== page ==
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Sums and scalar multiples of linear transformations

Video transcript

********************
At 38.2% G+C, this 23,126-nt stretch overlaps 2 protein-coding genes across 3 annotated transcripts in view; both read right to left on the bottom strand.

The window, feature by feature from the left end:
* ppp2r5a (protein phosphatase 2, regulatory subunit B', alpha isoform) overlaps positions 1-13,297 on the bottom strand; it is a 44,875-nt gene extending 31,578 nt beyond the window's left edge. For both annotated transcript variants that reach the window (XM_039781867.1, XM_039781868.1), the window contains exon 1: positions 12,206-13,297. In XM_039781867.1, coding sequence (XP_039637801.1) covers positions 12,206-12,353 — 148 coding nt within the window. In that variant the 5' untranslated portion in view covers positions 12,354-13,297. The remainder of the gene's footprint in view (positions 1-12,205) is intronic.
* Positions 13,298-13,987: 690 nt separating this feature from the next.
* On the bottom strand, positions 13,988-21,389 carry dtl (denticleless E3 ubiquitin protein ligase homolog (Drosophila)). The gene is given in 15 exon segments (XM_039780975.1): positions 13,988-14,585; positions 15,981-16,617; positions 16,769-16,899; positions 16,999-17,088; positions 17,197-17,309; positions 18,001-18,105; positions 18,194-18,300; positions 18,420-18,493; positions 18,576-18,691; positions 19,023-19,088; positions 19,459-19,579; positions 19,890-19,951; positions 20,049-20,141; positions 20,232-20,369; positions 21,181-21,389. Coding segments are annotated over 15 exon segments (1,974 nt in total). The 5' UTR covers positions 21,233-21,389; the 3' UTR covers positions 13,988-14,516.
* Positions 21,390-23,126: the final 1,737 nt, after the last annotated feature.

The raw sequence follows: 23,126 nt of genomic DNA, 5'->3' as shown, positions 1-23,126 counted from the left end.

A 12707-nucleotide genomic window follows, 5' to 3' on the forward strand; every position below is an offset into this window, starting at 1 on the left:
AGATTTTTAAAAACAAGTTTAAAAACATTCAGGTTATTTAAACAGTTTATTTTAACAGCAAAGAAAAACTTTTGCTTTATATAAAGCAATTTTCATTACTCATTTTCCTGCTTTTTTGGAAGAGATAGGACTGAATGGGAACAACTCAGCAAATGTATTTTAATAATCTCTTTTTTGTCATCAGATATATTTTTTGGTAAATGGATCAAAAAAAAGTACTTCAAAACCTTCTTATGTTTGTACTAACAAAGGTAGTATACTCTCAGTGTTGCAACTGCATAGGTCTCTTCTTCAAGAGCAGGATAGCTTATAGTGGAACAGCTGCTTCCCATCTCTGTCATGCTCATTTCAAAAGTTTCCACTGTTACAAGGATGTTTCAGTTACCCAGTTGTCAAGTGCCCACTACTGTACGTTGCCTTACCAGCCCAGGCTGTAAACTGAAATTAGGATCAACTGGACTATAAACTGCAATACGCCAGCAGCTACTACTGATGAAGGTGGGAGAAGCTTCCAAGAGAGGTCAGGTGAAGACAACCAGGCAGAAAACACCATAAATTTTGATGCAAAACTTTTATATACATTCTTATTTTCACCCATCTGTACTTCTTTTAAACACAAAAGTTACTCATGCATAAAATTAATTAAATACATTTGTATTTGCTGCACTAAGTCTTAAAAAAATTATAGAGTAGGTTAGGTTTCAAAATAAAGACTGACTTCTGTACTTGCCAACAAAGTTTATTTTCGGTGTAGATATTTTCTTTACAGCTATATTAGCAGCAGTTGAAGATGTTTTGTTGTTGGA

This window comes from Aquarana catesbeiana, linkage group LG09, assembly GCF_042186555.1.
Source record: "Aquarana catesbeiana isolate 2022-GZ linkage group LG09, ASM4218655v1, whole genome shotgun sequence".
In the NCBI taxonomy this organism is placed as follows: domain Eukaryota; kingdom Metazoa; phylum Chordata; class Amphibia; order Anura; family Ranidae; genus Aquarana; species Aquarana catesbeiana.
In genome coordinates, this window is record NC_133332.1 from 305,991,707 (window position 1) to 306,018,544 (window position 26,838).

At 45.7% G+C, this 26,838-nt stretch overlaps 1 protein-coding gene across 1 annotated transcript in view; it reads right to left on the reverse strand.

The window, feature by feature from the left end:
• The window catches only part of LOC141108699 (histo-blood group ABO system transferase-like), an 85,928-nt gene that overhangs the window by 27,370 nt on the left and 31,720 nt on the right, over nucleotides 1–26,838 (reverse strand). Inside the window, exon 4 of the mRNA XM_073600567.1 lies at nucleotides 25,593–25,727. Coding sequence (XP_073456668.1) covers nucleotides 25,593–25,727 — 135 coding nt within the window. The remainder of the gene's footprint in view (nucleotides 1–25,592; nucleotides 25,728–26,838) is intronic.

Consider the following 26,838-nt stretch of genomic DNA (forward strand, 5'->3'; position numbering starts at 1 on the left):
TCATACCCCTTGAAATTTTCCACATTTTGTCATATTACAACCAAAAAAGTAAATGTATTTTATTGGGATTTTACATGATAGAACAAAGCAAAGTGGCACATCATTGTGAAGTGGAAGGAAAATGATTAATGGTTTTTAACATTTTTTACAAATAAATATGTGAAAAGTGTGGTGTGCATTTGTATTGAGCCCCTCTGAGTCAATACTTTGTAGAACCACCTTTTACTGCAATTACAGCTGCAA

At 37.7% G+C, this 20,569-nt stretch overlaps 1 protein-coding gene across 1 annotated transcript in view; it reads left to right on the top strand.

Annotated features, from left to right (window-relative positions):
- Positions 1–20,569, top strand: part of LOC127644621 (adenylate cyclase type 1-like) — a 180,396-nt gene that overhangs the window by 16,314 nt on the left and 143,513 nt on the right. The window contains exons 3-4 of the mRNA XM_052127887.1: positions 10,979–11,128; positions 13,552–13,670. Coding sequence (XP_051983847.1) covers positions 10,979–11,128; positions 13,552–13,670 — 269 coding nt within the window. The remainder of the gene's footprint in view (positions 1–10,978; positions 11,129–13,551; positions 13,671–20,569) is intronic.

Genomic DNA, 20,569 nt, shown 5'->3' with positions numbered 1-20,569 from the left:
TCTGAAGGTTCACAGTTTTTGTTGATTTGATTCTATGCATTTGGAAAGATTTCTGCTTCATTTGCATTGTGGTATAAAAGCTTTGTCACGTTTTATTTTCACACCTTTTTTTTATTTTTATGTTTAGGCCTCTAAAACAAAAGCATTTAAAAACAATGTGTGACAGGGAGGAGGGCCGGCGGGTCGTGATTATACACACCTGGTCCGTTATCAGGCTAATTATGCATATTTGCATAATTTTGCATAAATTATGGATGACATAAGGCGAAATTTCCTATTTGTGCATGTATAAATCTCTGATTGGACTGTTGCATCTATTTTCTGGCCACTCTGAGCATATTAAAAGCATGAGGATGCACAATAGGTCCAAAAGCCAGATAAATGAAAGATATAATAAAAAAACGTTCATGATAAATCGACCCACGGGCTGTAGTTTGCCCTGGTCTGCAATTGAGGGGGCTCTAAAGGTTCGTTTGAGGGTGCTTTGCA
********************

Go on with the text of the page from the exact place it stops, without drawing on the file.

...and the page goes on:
Let's say I have two transformations. I have the transformation S, which is a function or a transformation from Rn to Rm, and I also have the transformation T, which is also a transformation from Rn to Rm. I'm going to define right now what it means to add the two transformations. So this is a definition. Let me write it as a definition. I'm going to define the addition of our two transformations. So if I add our two transformations, the addition of two transformations operating on some vector x, this is a definition. I'm going to say this is the same thing as the first transformation operating on the vector x plus the second transformation operating on the vector x. And obviously, this is going to end up being a vector in Rm, so this whole thing is going to be a vector in Rm. By definition, this S plus T transformation is still a transformation because it takes an input from Rn. It's still a transformation from Rn to Rm. Now let me make another definition. Let me define -- I'll do it in green. Maybe I'll do it in purple. I'm going to define a scalar multiple of a transformation. So I'm going to define, let's say c, where c is just any real number. c times the transformation S of some vector x, I'm going to say that this is equal to c times the transformation of x. And so similarly, the transformation of x obviously is going to be in Rm. So if you multiply any vector in Rm times some scalar, you're still going to have another vector in Rm. So luckily for us, this definition of a scalar multiple-- so if I have this new transformation called c times S, this is still a mapping from Rn to Rm. This is still a vector in Rm and this is still a vector in Rn. Fair enough. Now, let's see what happens if we look at their corresponding matrices for these transformation. We've seen in a previous video that any linear transformation can be represented as a matrix vector product. So let's say that S of a vector x is equivalent to the matrix A times that vector x. And let's say that T of x is equal to the matrix B times the vector x. And, of course, since both of these guys are mappings from Rn to Rm, both of these matrices are going to be m by n. Both of these are m by n matrices. Now, let's just go back to these definitions that I just constructed. What is S of T of x? That can then be written as-- so let me write it this way. I'll do it in that same color. So you have S-- I was going to do it in red. Maybe I'll do it right here. You have S plus T-- that's a capital T. S plus T of x-- I'm just re-writing this up here -- is equal to S of x plus T of x, or the transformation T of x, which we now know is equal to these two things. So this is equal to this term right there. The transformation S of x is equal to Ax. That's that one right there. And then the transformation T of x is equal to B, the matrix B times x. Now, what are these things? Let me write our two matrices in a form that you're probably familiar with right now. Let's say the matrix A is just a bunch of column vectors: a1, a2, all the way to an. And similarly, the matrix B is just a bunch of column vectors. The matrix B is b1, b2, all the way to bn. These are each column vectors with m components, one for each of the rows, and there's n of these because there are n columns in each of these vectors. So when you multiply this guy times-- let me make it very clear. If I multiply an x, the vector x is going to look like this. The vector x is going to be x1, x2, all the way down to xn. And we've shown this multiple, multiple times. It's a very handy way of thinking about matrix vector products. But we know that this product right here can be written be as each of these scalar terms in x times its corresponding column vector in A. I've done this, and it's probably the fifth video that I'm doing this. So this can be written as x1, x1 times a1 plus x2 times a2, all the way to xn times an is equal to this. That's what ax can be rewritten as, as kind of a weighted combination of these column vectors where the weights are each of the values of our vector x. And I have to add this guy to bx. So bx, by the same argument, so plus is just going to be-- let me do it in the blue. It's going to be x1 times b1 plus x2 times b2, all the way to xn times bn. Now, what is this equal to? Well, we know that scalar multiplication times vector exhibits the distributive property, so we can just add these two guys right here and factor out the x1. And what do we get? We get this is equal to-- this whole expression right here, let me draw a line here, because I'm not saying this matrix is equal to that. I'm saying that this is equal to this, is equal to this term plus this term, which is equal to x1 times a1 plus b1, plus x2 times a2-- I'm just adding these two terms up-- x2 times a2 plus b2, all the way to plus xn times an plus bn. So what is this thing equal to? Well, this is equal to some new matrix, and let's define this new matrix. This is equal to some new matrix-- I'll make it pretty big right here-- times our vector x . I'll do the vector x in green. Vector x we know is x1, x2, all the way down to xn. But what is the new matrix going to be? Well, this product is going to be each of these scalar terms times the column vectors of this matrix. So these guys right here are the columns of my matrix. This thing is equivalent to a matrix where the first column right here is a1 plus b1. We're essentially adding the column vectors of those two guys. The second column right here-- let me draw a little line right there to show you that these are different expressions. The second one would be a2 plus b2, and then we'll just have a bunch of them, and then the last one will just be an plus bn. So what happens is that, by definition, when I added these two transformations, I just used their corresponding matrices. And I said you know what? The addition of these two transformations created a new transformation that is essentially some matrix times my vector, and that matrix ended up being the sum of the corresponding column vectors of our two original transformation matrices, right? This new matrix that I got, and I haven't defined matrix addition yet, but we got here just by thinking about vector addition. This matrix is constructed by adding the corresponding vectors of the matrices A and B. Now, why did I go through all of this trouble? Well, I can make a new definition here that'll make everything fit together well. I'm going to define this matrix right here as A plus B. So my new matrix definition, if I have two matrices that have the same dimensions, and they have to have the same dimensions, I'm defining A plus B to be equal to some new matrix where you add up their corresponding columns. So a1 plus b1, just like what I did here, I don't have to rewrite it, all the way up to an plus bn is the last column. And you've seen this before in your algebra II class, but I wanted here to do it, because this shows you the motivation for it. Because now we can say that the sum of two transformations, So S plus T of x, which is equal to S of x-- this is a vector-- S of x plus T of x, which we know is equal to A times x plus B times x, we can now say is equal to, because it's equal to some new matrix, which we can now call A plus B times x, right? I just showed this part is from the definition of our transformations into some of our transformation that I defined earlier in this video. And then when we just worked this out and kind of expressed these products as products of or as weighted combinations of the column vectors of these guys, we got to this new matrix. And I defined this new matrix as A plus B. And I did that because it has this neat property now because now the sum of two linear transformations operating on x is equivalent to, when you think of it is a matrix vector product, as the sum of their two matrices. Now, let's do the same thing with scalar multiplication. We know that c times our transformation of x by definition I'm saying is c times the transformation of x. So c times whatever vector this is in Rm. And so we know that S of x can be rewritten as Ax, so this is c times A times x. And we know that Ax can be rewritten as this is equal to c times x1 times the first column vector in a, so a1 plus x2 times a2,xn all the way to plus xn times an. Now, what is this? This is just scalar multiplication. We can just distribute this c. and then what do we get? We get x, and multiplication is associative. c is a scalar, x1 is a scalar, so we can switch them around if we want. We know that scalar multiplication is distributive, so we can write this as x1 times ca1 plus x2 times ca2, all the way to xn times can. Now, what is this equal to? This is equal to some new matrix times x. This is equal to some new matrix-- let me make that here-- times x1, x2, all the way to xn. And what is that new matrix? What are the columns of the new matrix? Well, the columns are now that, that, all the way to that. So the columns of this new matrix are ca1, ca2, all the way to can. Now, why would I go through this exercise? Well, wouldn't it be nice, I already said that by definition a scalar multiple of a transformation is equal to the scalar times a transformation of any vector that you input into it. And, of course, that is equal to c times Ax. Now, wouldn't it be nice if I could define this thing as some new matrix times a vector x, right? Because this should also be a linear transformation. And this new matrix I'm going to define. This is a definition again. I'm going to define this new matrix as being c times A. So now we have this definition that c times A, if I take any scalar times any matrix A, it's just equal to c times each of the column vectors. And we know what happens when you take a scalar times each of the-- just let me write this. This is equal to c times a1, c times a2-- I'm just rewriting what I just wrote there-- all the way to c times an. But what is this in effect? We know that when you multiply c times a vector, you multiply the scalar times each of the vector's elements. So this is the equivalent of multiplying c times every entry up in this matrix right here. And with this video, you know, you're probably saying, hey, Sal, I already knew how to-- in algebra II in tenth grade or ninth grade, I already was exposed to multiplying a scalar times a matrix or adding two matrices with the same dimensions. Why did you go through all of this trouble of the defining the sum of transformations and the sum of matrices? And I went through the trouble because I wanted you to understand that there's nothing-- I mean, it is natural, but there's nothing about the universe that said matrices had to be defined this way. Matrix addition, or matrix scalar multiplication, or the addition of two transformations. I wanted you to see the mathematical world has constructed it in this way because it seems to have nice properties that are useful. And that's what I've done in this video. In the next video, I'll do a couple of scalar multiplications and matrix additions just to make sure that you remember what you had learned in your ninth or tenth grade algebra class, but you'll find that the actual operations are almost trivially simple.